Beaming live from The Stoller Hall on 16th April, the Victoria String Quartet will perform an emotion-filled programme of Mozart, Beethoven and Puccini.
The Victoria String Quartet made its debut at, and took its name from, the historic Victoria Baths in Manchester, renowned for its magnificent stained glass and mosaics. The members of the Quartet – Benedict Holland (violin), David Greed (violin), Kim Becker (viola), Jennifer Langridge (cello) – share a wealth of experience in chamber music between them: Sorrel quartet, Psappha Ensemble, Music Group of Manchester, Nossek Quartet and Kirkman Quartet to name but a few.
Much in demand, the Victoria String Quartet have performed at venues and festivals across the UK, with a recent highlight being the Buxton International Festival. Closer to home, they’ve performed at The Bridgewater Hall and also The Stoller Hall, where they make their live return tonight.
The Quartet will kick off the concert with Mozart’s String Quartet No. 21 in D Major. The work is the first of the Prussian Quartets (the composer’s final string quartets) which, originally written for King Friedrich Wilhelm II, were later sold to a publisher “for a mockery of a fee, only to lay my hands on some money to keep myself going.”
The King’s instrument was the cello, and so Mozart pushes this instrument to the fore in many places, balanced by soloistic opportunities for other instruments – a style called quatuor concertant which was particularly popular in Paris. This delicate and elegant work abounds with lovely arching melodies underpinned by typically effortless contrapuntal writing.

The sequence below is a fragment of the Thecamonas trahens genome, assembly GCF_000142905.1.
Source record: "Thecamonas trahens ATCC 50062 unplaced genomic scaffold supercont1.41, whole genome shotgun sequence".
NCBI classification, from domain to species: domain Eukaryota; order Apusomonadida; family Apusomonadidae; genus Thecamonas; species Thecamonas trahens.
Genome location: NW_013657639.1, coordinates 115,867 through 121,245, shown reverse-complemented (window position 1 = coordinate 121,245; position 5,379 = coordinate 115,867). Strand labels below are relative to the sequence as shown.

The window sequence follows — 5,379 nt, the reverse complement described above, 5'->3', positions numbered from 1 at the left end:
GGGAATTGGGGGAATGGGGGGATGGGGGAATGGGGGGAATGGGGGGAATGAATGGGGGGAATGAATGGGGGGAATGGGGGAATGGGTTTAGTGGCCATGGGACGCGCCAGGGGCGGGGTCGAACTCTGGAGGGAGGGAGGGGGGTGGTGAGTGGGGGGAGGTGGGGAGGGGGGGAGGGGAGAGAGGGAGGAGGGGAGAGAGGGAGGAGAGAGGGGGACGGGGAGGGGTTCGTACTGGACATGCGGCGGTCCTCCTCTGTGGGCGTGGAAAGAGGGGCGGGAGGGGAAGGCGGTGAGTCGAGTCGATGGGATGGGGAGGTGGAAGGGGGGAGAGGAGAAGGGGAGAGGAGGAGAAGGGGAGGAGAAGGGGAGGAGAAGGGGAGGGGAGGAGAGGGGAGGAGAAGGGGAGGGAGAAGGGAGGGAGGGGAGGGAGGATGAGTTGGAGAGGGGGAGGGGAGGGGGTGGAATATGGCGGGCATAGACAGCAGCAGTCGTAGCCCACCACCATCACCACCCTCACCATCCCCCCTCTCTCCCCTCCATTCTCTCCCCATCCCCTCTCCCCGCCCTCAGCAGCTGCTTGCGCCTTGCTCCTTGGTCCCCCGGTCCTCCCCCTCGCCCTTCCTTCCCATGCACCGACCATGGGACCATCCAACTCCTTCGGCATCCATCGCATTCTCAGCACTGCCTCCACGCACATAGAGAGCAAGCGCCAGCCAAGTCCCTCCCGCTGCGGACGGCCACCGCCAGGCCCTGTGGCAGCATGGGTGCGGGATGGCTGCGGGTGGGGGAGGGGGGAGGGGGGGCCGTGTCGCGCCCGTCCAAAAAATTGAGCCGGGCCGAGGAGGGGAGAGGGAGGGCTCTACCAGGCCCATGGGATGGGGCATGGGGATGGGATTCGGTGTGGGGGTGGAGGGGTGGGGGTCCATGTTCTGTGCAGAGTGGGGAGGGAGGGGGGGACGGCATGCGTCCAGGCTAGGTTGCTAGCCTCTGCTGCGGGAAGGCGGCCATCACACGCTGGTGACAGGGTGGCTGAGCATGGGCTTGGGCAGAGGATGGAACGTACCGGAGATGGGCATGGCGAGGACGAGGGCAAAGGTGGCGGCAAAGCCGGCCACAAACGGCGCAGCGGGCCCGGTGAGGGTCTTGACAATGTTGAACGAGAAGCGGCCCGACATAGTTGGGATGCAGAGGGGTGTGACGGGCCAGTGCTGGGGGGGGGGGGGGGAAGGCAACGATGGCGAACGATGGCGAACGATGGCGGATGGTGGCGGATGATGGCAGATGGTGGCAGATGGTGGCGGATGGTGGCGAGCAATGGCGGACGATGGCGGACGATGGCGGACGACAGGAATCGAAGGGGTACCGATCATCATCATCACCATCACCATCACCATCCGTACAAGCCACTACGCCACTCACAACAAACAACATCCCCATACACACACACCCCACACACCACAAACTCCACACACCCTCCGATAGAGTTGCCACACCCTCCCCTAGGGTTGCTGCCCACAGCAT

Next in the programme is Puccini’s Crisantemi, which takes the striking chrysanthemum flower as its inspiration. Puccini is, of course, best known for his operas, however he did write some instrumental gems – among them four string quartets, three minuets and this work, which is an elegy to his friend Prince Amedeo of Savoy, who formerly reigned as King of Spain.
Puccini’s mastery of string writing is abundantly evident in this short work, which conjures a concentrated dark mood as the four instruments pay tribute to Puccini’s friend. Puccini clearly thought much of the two main melodies used in Crisantemi, as he reused them in the last act of his opera Manon Lescaut three years later in 1893.
Finally, we’ll hear Beethoven’s Quartet in F minor, Op. 95, commonly referred to as the ‘Serioso’. One of the shortest and most compact of all Beethoven quartets, it nevertheless contains a huge variety of material and ranges wildly in character. Its mysterious, elegiac opening soon gives way to an Allegretto filled with disturbing and prodigious modulations. A fierce scherzo then breaks in abruptly, before a fleet-footed finale, brimming with irrepressible life.
To hear the Victoria Quartet performing this great programme on 16th April, head over to The Stoller Hall’s website, where advance tickets can be purchased for £10 (individual) and £15 (family).